“On the whole, I think this is a good bill for people with Medicare,” said Joe Baker, president of the Medicare Rights Center, an advocacy group for beneficiaries. “This tilts toward getting a lot of good things done.”
But his group opposes a provision that would raise premiums paid by the wealthiest retirees for coverage of outpatient services and prescription drugs. Democrats are split over the overall measure, but the Medicare provisions appear to have support from both parties.
Toronto police: remains of 6 found in serial killer probe
TORONTO — Police in Toronto have recovered the remains of at least six people from planters on a property connected to alleged serial killer Bruce McArthur, officials said Thursday.
Detective Sgt. Hank Idsinga said the remains, found on property McArthur used as storage in exchange for doing the landscaping, included some from one of the five men McArthur is already charged with killing, Andrew Kinsman.
McArthur was arrested Jan. 18 and charged with two counts of murder in connection with the disappearances of Kinsman and Selim Esen, two men last seen in the “Gay Village” district of Toronto. Not long after that, he was charged with the murders of three more men and police said they were on a wide search for other possible victims. Police expect to file more charges.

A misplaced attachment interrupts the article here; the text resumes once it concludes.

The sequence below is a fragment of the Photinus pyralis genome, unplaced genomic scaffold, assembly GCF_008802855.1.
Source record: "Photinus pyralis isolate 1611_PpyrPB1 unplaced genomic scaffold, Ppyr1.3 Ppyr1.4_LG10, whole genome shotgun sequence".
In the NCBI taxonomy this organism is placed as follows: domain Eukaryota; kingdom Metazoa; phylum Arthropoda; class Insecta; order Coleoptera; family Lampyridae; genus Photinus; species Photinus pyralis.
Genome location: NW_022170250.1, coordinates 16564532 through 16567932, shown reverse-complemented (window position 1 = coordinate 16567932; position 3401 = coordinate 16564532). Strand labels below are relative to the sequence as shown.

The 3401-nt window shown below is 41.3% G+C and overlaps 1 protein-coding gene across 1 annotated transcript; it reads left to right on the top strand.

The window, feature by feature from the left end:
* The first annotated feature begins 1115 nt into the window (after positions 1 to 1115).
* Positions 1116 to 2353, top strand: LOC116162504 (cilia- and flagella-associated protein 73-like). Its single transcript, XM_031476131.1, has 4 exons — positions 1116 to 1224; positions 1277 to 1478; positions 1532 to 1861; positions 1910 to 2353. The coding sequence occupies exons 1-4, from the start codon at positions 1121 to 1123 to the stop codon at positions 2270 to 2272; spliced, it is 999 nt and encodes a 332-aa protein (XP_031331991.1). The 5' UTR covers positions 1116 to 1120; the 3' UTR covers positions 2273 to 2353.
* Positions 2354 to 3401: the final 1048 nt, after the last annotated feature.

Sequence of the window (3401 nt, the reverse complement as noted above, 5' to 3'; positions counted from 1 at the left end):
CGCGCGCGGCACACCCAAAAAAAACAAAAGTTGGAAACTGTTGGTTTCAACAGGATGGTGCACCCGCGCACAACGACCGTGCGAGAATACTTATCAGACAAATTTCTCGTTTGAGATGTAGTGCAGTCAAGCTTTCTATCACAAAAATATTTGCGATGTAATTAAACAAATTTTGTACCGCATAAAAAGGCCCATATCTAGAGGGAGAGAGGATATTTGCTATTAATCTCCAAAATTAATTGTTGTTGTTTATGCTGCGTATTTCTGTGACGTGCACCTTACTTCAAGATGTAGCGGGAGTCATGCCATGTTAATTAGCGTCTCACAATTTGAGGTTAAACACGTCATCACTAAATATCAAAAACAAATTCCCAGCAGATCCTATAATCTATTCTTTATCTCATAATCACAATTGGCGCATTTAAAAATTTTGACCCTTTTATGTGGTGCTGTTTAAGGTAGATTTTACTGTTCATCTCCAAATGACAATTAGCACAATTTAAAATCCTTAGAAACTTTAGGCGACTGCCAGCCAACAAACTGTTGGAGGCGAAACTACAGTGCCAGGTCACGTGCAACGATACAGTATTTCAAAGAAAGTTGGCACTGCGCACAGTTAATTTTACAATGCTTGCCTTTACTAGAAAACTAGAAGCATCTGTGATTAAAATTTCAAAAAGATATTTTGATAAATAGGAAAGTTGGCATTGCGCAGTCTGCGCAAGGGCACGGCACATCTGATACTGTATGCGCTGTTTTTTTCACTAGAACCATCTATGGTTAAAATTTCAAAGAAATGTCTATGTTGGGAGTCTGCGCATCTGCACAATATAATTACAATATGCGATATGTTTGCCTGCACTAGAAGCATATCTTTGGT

Investigators are still working to determine who the other alleged victims are from the property. They haven’t determined yet if they are the same men or other people.
“It’s getting bigger and we are getting more resources,” Idsinga said of the investigation.
Bacteria-infected mosquitoes might be good thing for Miami
SOUTH MIAMI, Fla. — Mosquitoes are a year-round downside to living in subtropical Miami, but millions of bacteria-infected mosquitoes flying in a suburban neighborhood are being hailed as an innovation that may kill off more bugs that spread Zika and other viruses.
Miami-Dade County Mosquito Control and Habitat Management Division is releasing non-biting male mosquitoes infected with naturally occurring Wolbachia bacteria to mate with wild female mosquitoes.
The bacteria are not harmful to humans, but will prevent any offspring produced when the lab-bred mosquitoes mate with wild female mosquitoes from surviving to adulthood. This drives down the population of Aedes aegypti mosquitoes that thrive in suburban and urban environments and can spread Zika, dengue fever and chikungunya.
During a six-month field trial approved by the U.S. Environmental Protection Agency, over half a billion of the mosquitoes bred by Kentucky-based MosquitoMate will be released in a suburban neighborhood split by long, narrow canals near the University of Miami, said South Miami Mayor Philip Stoddard.
Miami-Dade County is testing MosquitoMate’s insects as a potential mosquito-control method about 10 miles (15 kilometers) southwest of Miami’s hip Wynwood neighborhood, where health officials confirmed the first local Zika infections spread by mosquitoes on the U.S. mainland in July 2016.